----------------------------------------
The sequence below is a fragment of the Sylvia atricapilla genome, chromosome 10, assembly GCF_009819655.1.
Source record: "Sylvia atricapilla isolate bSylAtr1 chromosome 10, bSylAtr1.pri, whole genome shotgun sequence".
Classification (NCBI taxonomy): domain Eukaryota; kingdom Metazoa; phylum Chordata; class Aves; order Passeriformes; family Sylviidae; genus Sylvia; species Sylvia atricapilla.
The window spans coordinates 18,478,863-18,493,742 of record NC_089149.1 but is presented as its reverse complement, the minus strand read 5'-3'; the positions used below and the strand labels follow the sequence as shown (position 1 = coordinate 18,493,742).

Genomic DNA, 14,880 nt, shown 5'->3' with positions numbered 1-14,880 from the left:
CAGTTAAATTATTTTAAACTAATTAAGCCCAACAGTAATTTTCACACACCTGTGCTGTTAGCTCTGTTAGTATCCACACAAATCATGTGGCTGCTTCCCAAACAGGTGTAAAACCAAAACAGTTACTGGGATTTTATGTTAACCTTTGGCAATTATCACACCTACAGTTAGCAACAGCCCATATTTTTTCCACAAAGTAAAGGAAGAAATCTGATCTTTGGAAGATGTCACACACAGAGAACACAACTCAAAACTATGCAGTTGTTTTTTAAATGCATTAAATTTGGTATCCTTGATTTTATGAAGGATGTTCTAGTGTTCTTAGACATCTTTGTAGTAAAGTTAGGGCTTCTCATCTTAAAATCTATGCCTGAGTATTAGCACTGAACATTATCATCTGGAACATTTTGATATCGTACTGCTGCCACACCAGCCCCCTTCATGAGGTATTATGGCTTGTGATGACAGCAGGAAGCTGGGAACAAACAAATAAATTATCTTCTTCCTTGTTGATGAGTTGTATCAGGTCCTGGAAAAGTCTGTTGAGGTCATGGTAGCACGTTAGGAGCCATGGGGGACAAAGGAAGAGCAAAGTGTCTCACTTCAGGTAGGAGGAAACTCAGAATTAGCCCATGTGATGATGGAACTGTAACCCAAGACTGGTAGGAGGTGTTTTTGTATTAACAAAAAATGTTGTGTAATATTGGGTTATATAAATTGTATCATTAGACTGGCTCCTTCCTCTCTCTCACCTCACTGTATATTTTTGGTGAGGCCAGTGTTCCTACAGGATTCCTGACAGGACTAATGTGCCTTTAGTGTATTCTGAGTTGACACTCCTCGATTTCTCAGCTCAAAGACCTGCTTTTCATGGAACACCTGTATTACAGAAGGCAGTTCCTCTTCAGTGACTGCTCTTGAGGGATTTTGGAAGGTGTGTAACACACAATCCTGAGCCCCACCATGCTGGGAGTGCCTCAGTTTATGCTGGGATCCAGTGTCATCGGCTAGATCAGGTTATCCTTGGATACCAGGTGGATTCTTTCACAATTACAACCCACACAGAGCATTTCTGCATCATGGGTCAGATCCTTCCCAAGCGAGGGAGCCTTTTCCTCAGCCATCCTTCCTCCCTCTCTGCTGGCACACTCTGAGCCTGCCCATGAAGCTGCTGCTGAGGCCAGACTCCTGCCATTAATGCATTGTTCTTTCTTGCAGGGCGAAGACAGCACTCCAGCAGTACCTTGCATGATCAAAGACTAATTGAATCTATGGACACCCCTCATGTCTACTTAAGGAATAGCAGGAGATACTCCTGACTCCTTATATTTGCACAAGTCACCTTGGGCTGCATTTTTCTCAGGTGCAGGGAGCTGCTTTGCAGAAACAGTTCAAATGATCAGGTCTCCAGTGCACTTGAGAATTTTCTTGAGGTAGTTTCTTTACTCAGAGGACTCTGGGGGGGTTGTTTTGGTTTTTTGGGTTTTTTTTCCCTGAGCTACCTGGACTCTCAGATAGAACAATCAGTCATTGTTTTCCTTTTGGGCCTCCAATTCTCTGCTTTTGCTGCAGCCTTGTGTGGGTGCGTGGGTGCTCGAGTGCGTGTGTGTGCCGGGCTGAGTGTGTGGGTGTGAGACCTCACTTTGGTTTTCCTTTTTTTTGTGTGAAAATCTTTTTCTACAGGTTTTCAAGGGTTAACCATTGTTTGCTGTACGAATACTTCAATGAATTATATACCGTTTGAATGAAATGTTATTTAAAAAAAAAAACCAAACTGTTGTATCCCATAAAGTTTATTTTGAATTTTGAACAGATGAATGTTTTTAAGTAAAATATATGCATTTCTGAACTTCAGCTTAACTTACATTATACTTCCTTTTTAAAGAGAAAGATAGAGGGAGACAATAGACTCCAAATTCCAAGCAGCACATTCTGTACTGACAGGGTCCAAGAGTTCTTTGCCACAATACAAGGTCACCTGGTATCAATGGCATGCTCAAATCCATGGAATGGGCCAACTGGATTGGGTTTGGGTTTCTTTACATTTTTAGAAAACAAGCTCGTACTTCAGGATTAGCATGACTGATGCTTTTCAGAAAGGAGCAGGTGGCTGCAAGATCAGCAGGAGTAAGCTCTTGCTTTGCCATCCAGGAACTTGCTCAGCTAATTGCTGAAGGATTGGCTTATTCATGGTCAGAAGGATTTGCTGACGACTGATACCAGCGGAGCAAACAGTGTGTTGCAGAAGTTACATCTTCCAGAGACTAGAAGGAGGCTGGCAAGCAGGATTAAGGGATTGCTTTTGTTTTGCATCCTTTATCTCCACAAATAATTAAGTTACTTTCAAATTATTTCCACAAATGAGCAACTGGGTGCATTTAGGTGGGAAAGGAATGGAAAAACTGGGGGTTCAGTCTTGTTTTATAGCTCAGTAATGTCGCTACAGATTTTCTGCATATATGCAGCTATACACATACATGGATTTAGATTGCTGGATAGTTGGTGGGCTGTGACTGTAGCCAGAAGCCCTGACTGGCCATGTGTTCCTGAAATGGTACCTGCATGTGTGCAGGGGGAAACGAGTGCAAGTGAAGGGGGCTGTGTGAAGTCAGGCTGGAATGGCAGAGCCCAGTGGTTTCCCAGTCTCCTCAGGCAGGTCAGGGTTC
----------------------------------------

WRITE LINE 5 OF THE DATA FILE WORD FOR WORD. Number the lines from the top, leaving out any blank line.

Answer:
Genomic DNA, 14,880 nt, shown 5'->3' with positions numbered 1-14,880 from the left: